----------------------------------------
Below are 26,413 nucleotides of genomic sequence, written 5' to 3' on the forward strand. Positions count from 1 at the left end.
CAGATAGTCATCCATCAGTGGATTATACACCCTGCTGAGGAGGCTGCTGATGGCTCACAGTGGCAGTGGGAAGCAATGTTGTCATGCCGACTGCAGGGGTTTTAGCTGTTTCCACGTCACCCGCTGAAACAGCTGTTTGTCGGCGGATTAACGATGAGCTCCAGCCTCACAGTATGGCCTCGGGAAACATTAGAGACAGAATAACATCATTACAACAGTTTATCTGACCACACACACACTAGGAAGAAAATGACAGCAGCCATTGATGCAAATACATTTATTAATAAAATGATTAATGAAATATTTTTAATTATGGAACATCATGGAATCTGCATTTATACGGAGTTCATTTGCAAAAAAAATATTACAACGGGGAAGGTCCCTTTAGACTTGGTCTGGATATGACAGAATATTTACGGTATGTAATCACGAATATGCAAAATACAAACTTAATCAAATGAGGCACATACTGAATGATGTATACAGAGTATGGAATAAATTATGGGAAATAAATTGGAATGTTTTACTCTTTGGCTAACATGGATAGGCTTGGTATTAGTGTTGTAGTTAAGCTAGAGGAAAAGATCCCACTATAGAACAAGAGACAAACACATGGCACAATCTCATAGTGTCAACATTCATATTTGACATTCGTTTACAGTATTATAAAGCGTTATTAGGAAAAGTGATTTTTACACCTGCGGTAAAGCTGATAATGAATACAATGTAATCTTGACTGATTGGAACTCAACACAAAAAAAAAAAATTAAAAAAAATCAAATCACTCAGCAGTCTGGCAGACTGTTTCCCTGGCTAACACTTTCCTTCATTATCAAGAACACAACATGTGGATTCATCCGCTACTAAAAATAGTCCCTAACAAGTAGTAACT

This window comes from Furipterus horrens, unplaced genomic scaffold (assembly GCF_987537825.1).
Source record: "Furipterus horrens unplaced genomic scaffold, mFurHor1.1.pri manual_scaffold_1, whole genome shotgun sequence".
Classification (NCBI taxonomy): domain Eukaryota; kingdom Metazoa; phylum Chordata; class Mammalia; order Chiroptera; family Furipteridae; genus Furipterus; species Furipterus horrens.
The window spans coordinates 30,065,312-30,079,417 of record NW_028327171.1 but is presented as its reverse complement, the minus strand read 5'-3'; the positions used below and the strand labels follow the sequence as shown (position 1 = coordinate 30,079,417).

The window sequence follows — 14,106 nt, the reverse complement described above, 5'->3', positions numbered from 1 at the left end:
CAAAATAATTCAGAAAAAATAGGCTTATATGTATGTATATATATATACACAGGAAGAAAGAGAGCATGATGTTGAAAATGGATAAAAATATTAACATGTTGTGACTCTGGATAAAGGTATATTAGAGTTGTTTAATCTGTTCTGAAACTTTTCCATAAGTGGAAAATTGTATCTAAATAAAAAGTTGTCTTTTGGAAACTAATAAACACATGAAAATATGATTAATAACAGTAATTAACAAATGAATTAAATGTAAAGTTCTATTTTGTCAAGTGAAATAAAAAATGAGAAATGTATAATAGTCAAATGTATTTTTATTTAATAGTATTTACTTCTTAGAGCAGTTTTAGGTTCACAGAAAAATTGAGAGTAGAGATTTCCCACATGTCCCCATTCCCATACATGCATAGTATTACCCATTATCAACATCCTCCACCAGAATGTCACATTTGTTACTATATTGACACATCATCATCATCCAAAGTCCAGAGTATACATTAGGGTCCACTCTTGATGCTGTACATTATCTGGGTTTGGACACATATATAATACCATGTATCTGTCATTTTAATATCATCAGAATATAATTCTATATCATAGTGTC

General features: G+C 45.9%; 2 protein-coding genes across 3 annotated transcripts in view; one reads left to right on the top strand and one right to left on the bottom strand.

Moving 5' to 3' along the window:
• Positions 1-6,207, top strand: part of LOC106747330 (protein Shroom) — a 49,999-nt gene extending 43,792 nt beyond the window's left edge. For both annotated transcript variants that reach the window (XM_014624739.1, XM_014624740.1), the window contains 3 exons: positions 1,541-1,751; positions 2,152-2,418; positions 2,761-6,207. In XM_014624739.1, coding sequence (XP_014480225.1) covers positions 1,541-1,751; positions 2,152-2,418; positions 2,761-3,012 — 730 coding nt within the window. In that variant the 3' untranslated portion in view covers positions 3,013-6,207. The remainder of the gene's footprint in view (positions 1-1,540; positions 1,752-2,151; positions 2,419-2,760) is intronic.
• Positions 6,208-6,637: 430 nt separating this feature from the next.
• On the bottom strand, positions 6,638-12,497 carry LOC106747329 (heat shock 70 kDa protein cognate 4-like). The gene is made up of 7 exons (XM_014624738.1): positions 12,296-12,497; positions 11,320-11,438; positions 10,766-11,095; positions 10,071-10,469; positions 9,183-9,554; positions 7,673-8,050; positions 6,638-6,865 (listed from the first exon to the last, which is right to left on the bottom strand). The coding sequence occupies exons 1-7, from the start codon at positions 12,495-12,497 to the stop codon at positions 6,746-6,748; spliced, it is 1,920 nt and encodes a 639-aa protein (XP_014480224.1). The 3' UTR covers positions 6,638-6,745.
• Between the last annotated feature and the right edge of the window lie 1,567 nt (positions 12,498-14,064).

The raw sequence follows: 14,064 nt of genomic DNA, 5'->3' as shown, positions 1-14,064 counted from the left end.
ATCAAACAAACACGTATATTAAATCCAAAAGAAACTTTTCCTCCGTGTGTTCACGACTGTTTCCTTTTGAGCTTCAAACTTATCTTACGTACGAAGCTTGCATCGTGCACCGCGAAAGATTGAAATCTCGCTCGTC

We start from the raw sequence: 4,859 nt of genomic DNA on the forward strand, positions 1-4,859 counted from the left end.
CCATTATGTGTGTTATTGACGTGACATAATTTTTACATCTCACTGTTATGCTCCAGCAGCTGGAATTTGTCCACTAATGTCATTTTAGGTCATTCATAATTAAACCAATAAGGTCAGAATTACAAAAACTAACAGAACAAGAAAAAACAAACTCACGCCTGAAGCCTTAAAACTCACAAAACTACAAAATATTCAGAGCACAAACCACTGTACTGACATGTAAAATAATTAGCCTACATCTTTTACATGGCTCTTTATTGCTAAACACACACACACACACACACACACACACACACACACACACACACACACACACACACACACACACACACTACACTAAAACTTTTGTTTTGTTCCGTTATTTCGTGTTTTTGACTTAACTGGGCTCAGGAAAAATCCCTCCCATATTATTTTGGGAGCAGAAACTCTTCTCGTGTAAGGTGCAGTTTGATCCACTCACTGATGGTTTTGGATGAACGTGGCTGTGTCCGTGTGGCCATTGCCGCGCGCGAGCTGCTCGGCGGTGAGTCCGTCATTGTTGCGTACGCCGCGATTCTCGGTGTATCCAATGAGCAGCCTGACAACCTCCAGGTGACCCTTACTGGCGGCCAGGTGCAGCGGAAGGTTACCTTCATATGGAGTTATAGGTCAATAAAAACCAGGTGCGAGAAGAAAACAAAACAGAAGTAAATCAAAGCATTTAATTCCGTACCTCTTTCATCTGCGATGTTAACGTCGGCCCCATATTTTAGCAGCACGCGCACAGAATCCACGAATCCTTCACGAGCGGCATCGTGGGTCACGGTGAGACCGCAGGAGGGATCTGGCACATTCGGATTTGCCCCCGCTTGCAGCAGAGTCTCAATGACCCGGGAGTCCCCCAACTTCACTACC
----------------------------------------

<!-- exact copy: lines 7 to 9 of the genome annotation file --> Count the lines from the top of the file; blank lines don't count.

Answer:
The window sequence follows — 14,106 nt, the reverse complement described above, 5'->3', positions numbered from 1 at the left end:
CAAAATAATTCAGAAAAAATAGGCTTATATGTATGTATATATATATACACAGGAAGAAAGAGAGCATGATGTTGAAAATGGATAAAAATATTAACATGTTGTGACTCTGGATAAAGGTATATTAGAGTTGTTTAATCTGTTCTGAAACTTTTCCATAAGTGGAAAATTGTATCTAAATAAAAAGTTGTCTTTTGGAAACTAATAAACACATGAAAATATGATTAATAACAGTAATTAACAAATGAATTAAATGTAAAGTTCTATTTTGTCAAGTGAAATAAAAAATGAGAAATGTATAATAGTCAAATGTATTTTTATTTAATAGTATTTACTTCTTAGAGCAGTTTTAGGTTCACAGAAAAATTGAGAGTAGAGATTTCCCACATGTCCCCATTCCCATACATGCATAGTATTACCCATTATCAACATCCTCCACCAGAATGTCACATTTGTTACTATATTGACACATCATCATCATCCAAAGTCCAGAGTATACATTAGGGTCCACTCTTGATGCTGTACATTATCTGGGTTTGGACACATATATAATACCATGTATCTGTCATTTTAATATCATCAGAATATAATTCTATATCATAGTGTC

General features: G+C 45.9%; 2 protein-coding genes across 3 annotated transcripts in view; one reads left to right on the top strand and one right to left on the bottom strand.